Plating pasta means tossing some onto a plate and finishing it with a nice dollop of sauce right on the middle, right ? Wrong. Here’s how to take your carbs to the next level : On the stove there should be two pans, one with pasta and one with sauce. Cook the pasta to al dente and transfer it into the sauce. Then, add a little bit of pasta water ( literally just the starchy water the pasta has been cooking in ), which will help the sauce cling to the pasta while also keeping it the right consistency. Perfection.

In the pursuit of the perfect steak, you have to be OK with your kitchen getting a little smoky. That’s because, to get the mouthwatering sear we’re all after, the meat has to be dry and the pan should be pretty damn close to smoking hot. Trust us, it’s worth a few seconds of a blaring alarm.

Most foods are ruined by too much salt. Steak is different. When it comes to seasoning your meat ( before you cook it ), more is more. Use a generous amount of coarse Kosher salt—more than you think you need. Since most cuts of steak are pretty thick, even though you’re using a lot of salt, it’s still only covering the surface.

This one isn’t too complicated. Whether you’re making avocado toast, pizza, fried rice or a burger, the addition of a fried egg on top will not hurt your feelings. Trust us.

This one seems like a no-brainer, but we’ve definitely found ourselves in a situation where we assumed we knew all of the ingredients that went into chocolate chip cookies only to find out that we had about half the required amount of brown sugar. Ugh. to avoid a mid-cooking grocery-store trip, read the recipe from front to back—carefully—before you start.

Prepping céréales in mass quantities is less about taste than convenience. Rice, quinoa and even oatmeal last about a week in the fridge after being cooked. When we’re prepping any one of those, we double up our measurements and store the leftovers, which are then impossibly easy to use up throughout the week. Too tired to make dinner ? Heat up some leftover rice from the fridge and toss an egg on top ( remember ? ). Couldn’t be simpler.

So you fried up a pound of bacon for an indulgent ( read : delicious ) brunch. Great, just make sure you don’t throw out the grease in the pan. Instead, save it in the refrigerator or freezer ( it technically lasts for up to a year, but should be used sooner than that to take full advantage of its flavor ). Then, anytime you’re cooking something you typically prepare in oil, try cooking it in the bacon grease instead. You’ll never want to eat Brussels sprouts the old way again.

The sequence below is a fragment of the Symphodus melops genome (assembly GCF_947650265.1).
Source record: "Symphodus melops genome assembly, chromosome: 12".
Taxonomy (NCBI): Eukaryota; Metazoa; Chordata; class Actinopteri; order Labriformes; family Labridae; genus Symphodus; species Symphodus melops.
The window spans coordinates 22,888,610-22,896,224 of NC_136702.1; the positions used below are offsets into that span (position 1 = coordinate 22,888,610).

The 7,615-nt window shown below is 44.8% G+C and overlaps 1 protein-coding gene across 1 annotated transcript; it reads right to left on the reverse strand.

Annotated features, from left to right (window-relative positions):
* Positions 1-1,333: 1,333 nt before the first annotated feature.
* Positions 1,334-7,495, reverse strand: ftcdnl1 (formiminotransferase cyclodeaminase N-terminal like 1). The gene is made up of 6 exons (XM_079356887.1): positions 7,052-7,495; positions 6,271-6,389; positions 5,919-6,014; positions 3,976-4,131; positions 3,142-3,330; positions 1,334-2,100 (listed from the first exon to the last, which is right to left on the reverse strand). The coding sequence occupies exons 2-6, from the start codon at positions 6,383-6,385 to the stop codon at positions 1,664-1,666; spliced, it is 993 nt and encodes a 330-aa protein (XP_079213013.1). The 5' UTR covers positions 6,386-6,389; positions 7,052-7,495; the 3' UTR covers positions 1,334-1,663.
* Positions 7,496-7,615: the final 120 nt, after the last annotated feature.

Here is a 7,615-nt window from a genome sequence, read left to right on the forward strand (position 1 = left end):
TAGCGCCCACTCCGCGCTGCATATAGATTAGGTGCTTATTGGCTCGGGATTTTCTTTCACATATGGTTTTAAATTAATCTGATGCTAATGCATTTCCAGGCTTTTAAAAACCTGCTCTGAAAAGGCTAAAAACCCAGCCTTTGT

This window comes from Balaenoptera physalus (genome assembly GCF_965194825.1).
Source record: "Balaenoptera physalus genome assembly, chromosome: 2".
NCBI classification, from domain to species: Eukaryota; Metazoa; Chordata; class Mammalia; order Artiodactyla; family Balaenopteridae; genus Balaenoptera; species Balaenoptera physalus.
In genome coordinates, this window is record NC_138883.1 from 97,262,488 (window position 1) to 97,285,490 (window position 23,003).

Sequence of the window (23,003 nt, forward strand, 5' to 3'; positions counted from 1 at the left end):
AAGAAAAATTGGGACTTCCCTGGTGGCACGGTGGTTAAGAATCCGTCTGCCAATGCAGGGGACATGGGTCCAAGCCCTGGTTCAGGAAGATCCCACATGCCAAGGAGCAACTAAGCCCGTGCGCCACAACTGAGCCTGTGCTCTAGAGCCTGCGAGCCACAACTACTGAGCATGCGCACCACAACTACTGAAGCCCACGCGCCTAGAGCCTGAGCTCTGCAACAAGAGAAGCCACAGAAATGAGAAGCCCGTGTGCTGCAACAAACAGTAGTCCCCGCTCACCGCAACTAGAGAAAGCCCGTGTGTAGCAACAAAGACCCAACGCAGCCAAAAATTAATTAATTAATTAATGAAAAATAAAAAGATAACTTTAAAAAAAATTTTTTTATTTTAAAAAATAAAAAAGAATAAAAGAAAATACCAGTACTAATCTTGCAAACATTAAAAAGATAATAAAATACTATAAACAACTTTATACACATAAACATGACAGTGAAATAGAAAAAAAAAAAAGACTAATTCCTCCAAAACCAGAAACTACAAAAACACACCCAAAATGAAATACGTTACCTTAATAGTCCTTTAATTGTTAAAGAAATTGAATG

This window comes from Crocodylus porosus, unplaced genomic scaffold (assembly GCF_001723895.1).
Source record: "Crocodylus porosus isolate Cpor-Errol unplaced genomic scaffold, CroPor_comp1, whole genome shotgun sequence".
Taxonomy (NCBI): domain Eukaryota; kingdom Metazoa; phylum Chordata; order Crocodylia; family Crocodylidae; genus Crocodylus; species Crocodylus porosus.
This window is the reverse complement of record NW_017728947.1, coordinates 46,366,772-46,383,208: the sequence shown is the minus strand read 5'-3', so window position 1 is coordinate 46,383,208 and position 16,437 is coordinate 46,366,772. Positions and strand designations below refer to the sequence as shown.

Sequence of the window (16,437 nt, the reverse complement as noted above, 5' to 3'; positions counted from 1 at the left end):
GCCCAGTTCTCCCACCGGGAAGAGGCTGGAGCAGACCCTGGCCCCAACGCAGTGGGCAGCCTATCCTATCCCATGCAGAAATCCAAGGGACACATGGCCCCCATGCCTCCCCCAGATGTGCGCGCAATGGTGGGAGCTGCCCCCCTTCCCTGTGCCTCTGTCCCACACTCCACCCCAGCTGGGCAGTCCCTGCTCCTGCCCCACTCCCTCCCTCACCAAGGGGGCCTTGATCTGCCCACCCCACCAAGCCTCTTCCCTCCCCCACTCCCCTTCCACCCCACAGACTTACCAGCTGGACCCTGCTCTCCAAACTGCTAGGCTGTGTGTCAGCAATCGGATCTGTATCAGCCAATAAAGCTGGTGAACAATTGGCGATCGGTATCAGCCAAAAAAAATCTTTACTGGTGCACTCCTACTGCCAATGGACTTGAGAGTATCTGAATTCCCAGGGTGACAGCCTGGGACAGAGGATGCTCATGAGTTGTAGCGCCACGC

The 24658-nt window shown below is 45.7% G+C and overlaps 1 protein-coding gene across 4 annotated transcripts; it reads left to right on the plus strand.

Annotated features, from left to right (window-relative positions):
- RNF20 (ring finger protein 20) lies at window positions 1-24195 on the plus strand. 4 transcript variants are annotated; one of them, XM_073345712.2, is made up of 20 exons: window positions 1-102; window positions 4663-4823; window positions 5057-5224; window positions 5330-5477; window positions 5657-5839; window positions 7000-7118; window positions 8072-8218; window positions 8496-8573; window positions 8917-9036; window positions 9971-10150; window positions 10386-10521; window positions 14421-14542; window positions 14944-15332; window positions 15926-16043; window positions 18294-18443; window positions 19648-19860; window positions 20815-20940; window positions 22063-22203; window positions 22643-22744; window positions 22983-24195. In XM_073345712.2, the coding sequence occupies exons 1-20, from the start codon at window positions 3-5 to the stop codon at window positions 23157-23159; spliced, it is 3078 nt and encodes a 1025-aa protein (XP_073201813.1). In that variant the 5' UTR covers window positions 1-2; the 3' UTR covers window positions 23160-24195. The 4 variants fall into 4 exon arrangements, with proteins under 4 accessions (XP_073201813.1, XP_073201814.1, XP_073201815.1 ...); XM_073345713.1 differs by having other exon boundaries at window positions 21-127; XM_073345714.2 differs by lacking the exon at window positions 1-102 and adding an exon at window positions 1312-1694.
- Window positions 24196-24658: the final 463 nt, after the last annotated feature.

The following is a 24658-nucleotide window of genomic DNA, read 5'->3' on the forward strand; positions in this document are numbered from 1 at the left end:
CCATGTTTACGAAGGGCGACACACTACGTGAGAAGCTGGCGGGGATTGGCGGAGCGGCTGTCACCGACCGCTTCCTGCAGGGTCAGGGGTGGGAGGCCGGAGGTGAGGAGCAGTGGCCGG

You’ve probably heard that whenever a dish is lacking a little something-something, the best thing to do is toss in some salt. But, we have it on good authority that salt isn’t always the answer. When you’re tasting a dish at the end and you think it needs a little oomph, often it just needs a splash of acid ( like lemon juice ) to round out the flavor.

You know the difference between a paring knife and a fillet knife, but do you know how to take care of them ? Or, more importantly, how to use them ? A set of good knives can be the difference between a stressful cooking experience and a great one. First, practice your knife skills. Look up tutorials on YouTube and practice chopping, slicing and julienne-ing. It’s amazing what you can do with your cook time when your prep time is shortened with solid knife skills. Then, once you’ve got your skills down pat, learn how to take care of your set. No one ever achieved kitchen greatness with a dull chef’s knife.

The key to tender, flavorful barbecue and roasts ? Cooking it on a low temperature for a long time. The same doesn’t go for roasting veggies. For crispy, perfectly cooked butternut squash, Brussels sprouts and more, remember the magic number : 400 degrees Fahrenheit. Any lower, and you risk pulling a pan of blah carrots out of the oven. It might seem high, but to get the nice roasted flavor, you need high heat. And while we’re on the subject, stop crowding your veggies in the pan, which will also make them soggy.

You know how just about every cookie recipe suggests that you chill your dough in the refrigerator for at least a few hours, but oftentimes you don’t listen because you just want cookies now ? ! ( Same. ) Unfortunately, this step actually does make a difference. In addition to limiting how much the dough spreads while baking, chilling your dough intensifies the flavors and produces that perfect chewy, crispy matière we know and love.

It won’t do your breath any favors, but never ( ever ) scrimp on garlic. In fact, we typically double the amount a recipe calls for. Apologies to anyone who was planning on kissing us.